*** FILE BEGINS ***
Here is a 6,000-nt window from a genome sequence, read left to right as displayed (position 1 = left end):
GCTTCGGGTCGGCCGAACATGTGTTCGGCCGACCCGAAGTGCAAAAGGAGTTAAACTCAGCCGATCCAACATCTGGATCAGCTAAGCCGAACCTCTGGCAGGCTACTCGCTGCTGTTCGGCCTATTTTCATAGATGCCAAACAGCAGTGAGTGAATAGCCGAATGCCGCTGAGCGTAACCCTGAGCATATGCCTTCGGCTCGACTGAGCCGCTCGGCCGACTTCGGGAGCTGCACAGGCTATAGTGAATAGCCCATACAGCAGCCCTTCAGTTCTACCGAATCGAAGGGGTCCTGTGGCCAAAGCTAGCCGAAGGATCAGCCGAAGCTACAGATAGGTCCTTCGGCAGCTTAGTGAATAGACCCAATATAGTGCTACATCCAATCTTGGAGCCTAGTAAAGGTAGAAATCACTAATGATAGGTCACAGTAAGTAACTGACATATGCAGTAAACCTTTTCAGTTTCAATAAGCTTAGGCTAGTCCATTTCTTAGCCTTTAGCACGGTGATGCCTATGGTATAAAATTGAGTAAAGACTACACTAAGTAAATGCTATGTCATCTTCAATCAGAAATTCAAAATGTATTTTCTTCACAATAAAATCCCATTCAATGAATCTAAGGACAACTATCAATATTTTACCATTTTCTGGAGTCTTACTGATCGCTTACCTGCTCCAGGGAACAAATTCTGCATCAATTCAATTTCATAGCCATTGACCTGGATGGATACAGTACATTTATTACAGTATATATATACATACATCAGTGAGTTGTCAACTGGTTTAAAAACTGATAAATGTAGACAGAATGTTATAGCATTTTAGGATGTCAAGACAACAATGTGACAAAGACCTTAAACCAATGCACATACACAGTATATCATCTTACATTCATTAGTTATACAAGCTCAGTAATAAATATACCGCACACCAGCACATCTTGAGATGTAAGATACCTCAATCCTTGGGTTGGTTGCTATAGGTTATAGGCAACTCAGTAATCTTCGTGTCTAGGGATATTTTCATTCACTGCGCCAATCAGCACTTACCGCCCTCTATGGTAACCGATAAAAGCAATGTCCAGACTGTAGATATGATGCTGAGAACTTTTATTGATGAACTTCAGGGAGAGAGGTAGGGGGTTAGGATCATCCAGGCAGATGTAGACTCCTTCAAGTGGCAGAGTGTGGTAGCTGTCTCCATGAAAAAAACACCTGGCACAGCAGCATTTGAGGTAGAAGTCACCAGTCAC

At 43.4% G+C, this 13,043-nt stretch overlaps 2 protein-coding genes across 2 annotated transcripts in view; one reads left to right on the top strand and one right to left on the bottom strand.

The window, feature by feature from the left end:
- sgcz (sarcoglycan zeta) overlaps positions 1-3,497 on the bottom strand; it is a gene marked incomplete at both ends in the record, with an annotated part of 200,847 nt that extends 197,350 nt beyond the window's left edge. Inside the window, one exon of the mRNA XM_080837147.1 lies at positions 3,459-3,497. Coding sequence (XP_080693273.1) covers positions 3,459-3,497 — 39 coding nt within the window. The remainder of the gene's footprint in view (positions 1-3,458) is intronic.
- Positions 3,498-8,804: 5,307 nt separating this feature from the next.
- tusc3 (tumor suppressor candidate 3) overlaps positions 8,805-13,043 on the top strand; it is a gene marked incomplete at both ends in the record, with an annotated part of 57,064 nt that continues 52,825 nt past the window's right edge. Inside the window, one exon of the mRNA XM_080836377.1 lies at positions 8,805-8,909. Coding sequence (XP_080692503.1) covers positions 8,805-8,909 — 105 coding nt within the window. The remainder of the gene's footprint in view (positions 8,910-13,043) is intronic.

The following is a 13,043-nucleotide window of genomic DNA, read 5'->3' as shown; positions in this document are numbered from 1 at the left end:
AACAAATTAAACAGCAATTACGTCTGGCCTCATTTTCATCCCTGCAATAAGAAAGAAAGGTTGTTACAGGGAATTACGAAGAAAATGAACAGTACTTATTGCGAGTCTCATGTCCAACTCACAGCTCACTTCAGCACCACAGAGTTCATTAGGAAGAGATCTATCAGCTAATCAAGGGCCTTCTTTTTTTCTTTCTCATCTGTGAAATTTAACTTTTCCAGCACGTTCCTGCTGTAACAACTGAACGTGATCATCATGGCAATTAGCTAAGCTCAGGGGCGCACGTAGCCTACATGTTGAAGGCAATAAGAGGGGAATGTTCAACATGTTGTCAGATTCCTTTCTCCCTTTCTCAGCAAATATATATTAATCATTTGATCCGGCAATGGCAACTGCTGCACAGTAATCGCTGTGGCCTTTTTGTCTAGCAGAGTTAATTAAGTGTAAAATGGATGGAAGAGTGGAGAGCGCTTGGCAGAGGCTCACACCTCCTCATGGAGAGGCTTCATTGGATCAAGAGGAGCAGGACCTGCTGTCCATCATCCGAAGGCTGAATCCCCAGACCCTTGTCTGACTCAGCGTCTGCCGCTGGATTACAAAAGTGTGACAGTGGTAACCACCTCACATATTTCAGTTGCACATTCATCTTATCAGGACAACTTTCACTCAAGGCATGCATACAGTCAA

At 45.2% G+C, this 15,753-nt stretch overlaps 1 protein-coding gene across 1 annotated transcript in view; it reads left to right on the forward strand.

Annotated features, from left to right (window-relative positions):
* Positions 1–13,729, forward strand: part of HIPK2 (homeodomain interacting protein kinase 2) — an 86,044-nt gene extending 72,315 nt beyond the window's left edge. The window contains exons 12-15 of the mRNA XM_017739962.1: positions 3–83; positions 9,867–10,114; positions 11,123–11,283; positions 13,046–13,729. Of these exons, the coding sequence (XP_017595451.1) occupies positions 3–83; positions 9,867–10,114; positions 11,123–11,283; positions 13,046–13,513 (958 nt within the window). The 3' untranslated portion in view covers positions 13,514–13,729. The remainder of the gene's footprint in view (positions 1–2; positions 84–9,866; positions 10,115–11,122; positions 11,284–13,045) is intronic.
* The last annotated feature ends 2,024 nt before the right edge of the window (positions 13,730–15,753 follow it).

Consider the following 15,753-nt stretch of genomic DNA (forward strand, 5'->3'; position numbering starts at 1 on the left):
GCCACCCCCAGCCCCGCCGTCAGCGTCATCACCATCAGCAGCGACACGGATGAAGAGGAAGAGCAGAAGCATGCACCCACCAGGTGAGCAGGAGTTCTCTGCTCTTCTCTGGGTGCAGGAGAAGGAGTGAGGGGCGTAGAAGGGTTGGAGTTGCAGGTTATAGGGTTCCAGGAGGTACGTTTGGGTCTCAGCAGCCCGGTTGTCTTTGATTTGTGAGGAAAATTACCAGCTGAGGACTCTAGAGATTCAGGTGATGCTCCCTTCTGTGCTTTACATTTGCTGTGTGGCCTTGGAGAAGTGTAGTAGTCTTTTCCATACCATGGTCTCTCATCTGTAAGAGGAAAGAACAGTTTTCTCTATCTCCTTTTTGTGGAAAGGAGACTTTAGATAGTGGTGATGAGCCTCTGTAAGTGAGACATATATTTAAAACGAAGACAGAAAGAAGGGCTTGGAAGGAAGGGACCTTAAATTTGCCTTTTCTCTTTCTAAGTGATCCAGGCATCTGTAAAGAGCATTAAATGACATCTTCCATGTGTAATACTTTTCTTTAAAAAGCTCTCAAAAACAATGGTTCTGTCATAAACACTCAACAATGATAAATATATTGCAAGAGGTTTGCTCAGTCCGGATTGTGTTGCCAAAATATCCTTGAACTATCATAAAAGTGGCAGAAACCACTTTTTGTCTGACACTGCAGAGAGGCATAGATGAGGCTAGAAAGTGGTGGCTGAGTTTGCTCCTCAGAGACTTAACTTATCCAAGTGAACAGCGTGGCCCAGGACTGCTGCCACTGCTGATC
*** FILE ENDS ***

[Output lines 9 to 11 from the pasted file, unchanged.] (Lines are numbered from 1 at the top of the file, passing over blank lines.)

AACAAATTAAACAGCAATTACGTCTGGCCTCATTTTCATCCCTGCAATAAGAAAGAAAGGTTGTTACAGGGAATTACGAAGAAAATGAACAGTACTTATTGCGAGTCTCATGTCCAACTCACAGCTCACTTCAGCACCACAGAGTTCATTAGGAAGAGATCTATCAGCTAATCAAGGGCCTTCTTTTTTTCTTTCTCATCTGTGAAATTTAACTTTTCCAGCACGTTCCTGCTGTAACAACTGAACGTGATCATCATGGCAATTAGCTAAGCTCAGGGGCGCACGTAGCCTACATGTTGAAGGCAATAAGAGGGGAATGTTCAACATGTTGTCAGATTCCTTTCTCCCTTTCTCAGCAAATATATATTAATCATTTGATCCGGCAATGGCAACTGCTGCACAGTAATCGCTGTGGCCTTTTTGTCTAGCAGAGTTAATTAAGTGTAAAATGGATGGAAGAGTGGAGAGCGCTTGGCAGAGGCTCACACCTCCTCATGGAGAGGCTTCATTGGATCAAGAGGAGCAGGACCTGCTGTCCATCATCCGAAGGCTGAATCCCCAGACCCTTGTCTGACTCAGCGTCTGCCGCTGGATTACAAAAGTGTGACAGTGGTAACCACCTCACATATTTCAGTTGCACATTCATCTTATCAGGACAACTTTCACTCAAGGCATGCATACAGTCAA

At 45.2% G+C, this 15,753-nt stretch overlaps 1 protein-coding gene across 1 annotated transcript in view; it reads left to right on the forward strand.

Annotated features, from left to right (window-relative positions):